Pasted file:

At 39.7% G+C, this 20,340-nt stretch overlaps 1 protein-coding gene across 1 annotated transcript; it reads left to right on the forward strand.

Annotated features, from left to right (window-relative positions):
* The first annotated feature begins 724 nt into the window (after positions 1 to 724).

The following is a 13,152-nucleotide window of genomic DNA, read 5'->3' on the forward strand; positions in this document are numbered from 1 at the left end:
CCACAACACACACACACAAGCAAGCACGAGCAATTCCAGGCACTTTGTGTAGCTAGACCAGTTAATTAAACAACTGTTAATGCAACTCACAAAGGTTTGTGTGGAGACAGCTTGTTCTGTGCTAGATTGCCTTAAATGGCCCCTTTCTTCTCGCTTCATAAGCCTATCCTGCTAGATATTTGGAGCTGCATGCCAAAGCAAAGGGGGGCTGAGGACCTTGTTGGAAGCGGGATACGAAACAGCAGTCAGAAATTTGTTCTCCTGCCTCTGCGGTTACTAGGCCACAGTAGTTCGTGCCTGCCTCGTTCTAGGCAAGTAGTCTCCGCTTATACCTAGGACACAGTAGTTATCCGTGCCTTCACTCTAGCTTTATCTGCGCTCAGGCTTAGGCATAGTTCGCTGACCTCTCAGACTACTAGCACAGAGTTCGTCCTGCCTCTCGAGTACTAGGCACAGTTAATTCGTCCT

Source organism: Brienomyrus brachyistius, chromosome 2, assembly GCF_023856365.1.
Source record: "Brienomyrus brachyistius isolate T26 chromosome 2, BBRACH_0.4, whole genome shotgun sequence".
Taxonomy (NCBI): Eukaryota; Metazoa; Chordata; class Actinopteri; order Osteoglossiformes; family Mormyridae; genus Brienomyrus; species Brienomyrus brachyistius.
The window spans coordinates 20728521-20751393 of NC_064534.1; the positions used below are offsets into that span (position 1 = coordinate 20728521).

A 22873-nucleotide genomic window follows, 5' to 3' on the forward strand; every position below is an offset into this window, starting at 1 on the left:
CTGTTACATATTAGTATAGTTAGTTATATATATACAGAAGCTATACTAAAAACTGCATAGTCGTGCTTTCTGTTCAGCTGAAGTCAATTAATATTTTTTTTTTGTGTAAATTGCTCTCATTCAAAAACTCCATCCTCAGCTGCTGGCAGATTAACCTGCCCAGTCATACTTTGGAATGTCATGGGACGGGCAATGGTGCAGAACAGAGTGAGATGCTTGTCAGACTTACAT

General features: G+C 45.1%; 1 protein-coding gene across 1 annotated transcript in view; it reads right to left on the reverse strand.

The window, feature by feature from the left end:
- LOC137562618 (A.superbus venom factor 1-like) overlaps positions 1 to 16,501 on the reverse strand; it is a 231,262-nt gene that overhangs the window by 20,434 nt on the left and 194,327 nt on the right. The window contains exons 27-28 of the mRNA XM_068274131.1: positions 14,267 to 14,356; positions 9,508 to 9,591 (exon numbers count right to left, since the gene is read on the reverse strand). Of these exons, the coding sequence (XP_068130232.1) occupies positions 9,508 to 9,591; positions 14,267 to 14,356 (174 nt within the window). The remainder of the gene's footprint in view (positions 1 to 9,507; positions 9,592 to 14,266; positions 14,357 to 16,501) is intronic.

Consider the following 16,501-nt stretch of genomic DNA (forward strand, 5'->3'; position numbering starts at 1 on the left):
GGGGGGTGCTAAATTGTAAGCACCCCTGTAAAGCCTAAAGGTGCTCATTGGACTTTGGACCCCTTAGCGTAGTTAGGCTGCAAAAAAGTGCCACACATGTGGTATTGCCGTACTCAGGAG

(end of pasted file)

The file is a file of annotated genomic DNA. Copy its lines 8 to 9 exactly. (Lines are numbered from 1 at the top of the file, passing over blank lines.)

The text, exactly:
Taxonomy (NCBI): Eukaryota; Metazoa; Chordata; class Actinopteri; order Osteoglossiformes; family Mormyridae; genus Brienomyrus; species Brienomyrus brachyistius.
The window spans coordinates 20728521-20751393 of NC_064534.1; the positions used below are offsets into that span (position 1 = coordinate 20728521).